Shutterstock © Sergei Bachlakov
The Olympics, according to gold-medal-winning swimmer Amanda Beard, are nothing like what we see on TV, “eight long days condensed down into a few minutes, framed by heartwarming or heartrending vignettes” of athletes’ life stories. Instead, she writes in her memoir, “In the Water They Can’t See You Cry,” imagine empty days punctuated by a few minutes of activity, sleep deprivation, and endless security mazes between events. And those heartbreaking stories sportscasters tell about athletes’ struggles to get there? They barely scratch the surface. For insight into what's really happening behind the scenes of the upcoming Summer Games in London, dive into these biographies and memoirs from Olympic competitors over the past century.
“The Amateurs: The Story of Four Young Men and Their Quest for Olympic Gold” by David Halberstam
Rather than writing about crowd-pleasing events like track and field or gymnastics, Pulitzer Prize-winning reporter and author Halberstam follows aspiring Olympians at the 1984 single scull trials. In a world where rowing is a little understood, often overlooked sport, Halberstam asks why some young athletes devote their lives to a single-minded pursuit to be the best, despite the fact that any fame they win will be fleeting, and financial remuneration is non-existent. As he writes about the trials, “no tickets were sold, and the community in which it was held, Princeton, New Jersey, largely ignored it.” The competitors slept four to a bed to save money, and ate whatever meals they could scrounge for free. But to the athletes there to compete for a spot at the games, these sacrifices were nothing compared to the daily punishment of rowing workouts. The chance at Olympic glory made it all worth it.
“Running for My Life: One Lost Boy’s Journey from the Killing Fields of Sudan to the Olympic Games” by Lopez Lomong with Mark Tabb
Lomong, who was born Lopepe Lomong in South Sudan, was kidnapped at age six, and escaped captivity by running for several days straight across the border into Sudan. After ten years at a refugee camp, where he started running 18 mile laps, barefoot, every day, he was sent to the United States, where he pursued his running career in earnest. Nike sponsorship followed, and in 2008 Lomong carried the U.S. flag in the opening ceremonies at the Olympic Games in China. Despite being eliminated in the semifinals, Lomong has had happier endings in his personal life -- after years of believing his family had been killed in Sudan, he learned his mother and brothers were alive and living in Nairobi. Eventually he returned to visit his boyhood village and built a church and school.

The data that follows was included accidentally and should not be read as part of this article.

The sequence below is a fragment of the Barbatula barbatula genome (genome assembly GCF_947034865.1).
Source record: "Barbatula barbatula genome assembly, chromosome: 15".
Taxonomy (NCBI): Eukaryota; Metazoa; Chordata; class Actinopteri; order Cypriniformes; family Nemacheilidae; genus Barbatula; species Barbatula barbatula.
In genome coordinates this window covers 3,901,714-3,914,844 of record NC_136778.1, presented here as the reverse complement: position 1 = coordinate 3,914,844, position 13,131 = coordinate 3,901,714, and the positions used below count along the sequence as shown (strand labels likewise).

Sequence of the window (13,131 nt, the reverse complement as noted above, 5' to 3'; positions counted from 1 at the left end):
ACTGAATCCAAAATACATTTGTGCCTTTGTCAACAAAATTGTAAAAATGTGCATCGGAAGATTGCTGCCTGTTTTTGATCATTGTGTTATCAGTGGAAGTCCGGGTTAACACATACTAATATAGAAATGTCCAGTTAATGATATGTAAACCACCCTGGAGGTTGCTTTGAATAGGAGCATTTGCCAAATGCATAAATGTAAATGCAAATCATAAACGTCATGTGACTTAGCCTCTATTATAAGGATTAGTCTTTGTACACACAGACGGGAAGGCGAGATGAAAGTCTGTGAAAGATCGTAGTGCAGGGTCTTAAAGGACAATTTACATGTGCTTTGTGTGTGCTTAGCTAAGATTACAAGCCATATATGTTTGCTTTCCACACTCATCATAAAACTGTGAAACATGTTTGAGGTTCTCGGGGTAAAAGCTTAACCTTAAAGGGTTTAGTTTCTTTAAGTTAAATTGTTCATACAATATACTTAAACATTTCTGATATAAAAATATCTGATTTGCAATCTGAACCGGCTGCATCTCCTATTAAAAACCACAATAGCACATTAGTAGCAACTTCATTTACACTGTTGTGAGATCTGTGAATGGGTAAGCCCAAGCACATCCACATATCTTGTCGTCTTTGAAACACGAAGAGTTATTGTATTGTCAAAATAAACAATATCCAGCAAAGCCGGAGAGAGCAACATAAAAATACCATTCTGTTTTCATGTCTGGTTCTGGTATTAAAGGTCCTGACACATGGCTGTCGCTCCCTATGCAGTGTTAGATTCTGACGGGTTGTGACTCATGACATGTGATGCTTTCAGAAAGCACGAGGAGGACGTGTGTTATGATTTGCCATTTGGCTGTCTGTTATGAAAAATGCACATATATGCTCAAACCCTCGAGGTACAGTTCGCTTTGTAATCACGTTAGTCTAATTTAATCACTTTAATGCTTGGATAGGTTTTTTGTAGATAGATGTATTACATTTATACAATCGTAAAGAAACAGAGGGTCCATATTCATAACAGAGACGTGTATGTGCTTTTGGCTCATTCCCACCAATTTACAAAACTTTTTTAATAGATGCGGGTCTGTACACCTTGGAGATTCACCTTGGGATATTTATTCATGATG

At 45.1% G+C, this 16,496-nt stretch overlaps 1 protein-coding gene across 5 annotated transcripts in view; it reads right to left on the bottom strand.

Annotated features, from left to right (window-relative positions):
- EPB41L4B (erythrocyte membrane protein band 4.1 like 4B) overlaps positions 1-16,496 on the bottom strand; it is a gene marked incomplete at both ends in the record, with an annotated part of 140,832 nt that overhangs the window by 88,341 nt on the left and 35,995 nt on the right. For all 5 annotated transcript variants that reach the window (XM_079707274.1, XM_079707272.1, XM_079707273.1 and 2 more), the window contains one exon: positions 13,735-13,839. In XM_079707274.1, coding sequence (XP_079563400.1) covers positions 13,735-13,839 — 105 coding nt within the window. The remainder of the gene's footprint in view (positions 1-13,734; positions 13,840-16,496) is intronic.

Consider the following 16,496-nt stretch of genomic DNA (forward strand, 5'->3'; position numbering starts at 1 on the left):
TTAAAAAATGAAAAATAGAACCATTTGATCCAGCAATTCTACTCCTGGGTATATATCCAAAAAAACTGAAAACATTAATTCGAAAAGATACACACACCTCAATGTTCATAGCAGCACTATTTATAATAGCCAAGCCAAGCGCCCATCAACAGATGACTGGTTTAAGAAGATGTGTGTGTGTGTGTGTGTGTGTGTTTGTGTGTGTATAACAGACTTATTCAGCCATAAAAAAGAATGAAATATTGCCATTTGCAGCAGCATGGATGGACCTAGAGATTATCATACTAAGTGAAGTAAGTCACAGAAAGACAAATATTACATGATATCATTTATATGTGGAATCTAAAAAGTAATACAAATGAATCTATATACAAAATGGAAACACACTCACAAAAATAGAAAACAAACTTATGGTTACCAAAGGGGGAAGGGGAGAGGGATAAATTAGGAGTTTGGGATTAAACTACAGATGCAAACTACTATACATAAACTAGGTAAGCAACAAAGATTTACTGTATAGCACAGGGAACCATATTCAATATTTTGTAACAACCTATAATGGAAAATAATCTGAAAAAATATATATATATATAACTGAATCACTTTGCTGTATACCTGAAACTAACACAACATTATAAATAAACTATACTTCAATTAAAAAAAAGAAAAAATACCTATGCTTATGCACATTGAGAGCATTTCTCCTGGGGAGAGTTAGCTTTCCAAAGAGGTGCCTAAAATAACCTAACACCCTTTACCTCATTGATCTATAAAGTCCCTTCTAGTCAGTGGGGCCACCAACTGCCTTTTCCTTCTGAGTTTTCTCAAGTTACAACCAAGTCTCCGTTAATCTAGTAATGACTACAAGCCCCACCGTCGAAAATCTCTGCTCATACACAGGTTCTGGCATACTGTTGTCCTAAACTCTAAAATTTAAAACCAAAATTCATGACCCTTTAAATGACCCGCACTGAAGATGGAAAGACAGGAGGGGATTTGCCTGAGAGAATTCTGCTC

“In the Water They Can’t See You Cry” by Amanda Beard with Rebecca Paley
As a kid, Beard was happiest in the water, playing Marco Polo at the local pool until her lips turned blue. When Beard went to the summer Olympics in Atlanta at the age of fourteen, she was more interested in sampling the free McDonald's in the Olympic Village (and nervous about how to do her laundry) than the outcome of her events. Nonetheless, she won two silvers and a gold. Even as she went on to compete at three more Olympic Games, winning a total of seven medals, her personal life was falling apart, as she battled undiagnosed depression and turned to drugs, alcohol, and cutting to cope with the pain.
“Triumph: The Untold Story of Jesse Owens and Hitler’s Olympics” by Jeremy Schaap
Jesse Owens was just twenty-two when he traveled to Berlin, where he won four gold medals in the 1936 Olympic Games, resoundingly disproving Hitler’s theories of a master race and becoming an American hero. But Owens, who claimed “all we athletes get out of this Olympic business is a view out of a train or airplane window,” had to struggle to support his family, at one point competing against racehorses as publicity stunts. Still, Owens would be remembered as one the most famous and important athletes of all time, not only for his triumphs on the track, but also for what he did for his race and country.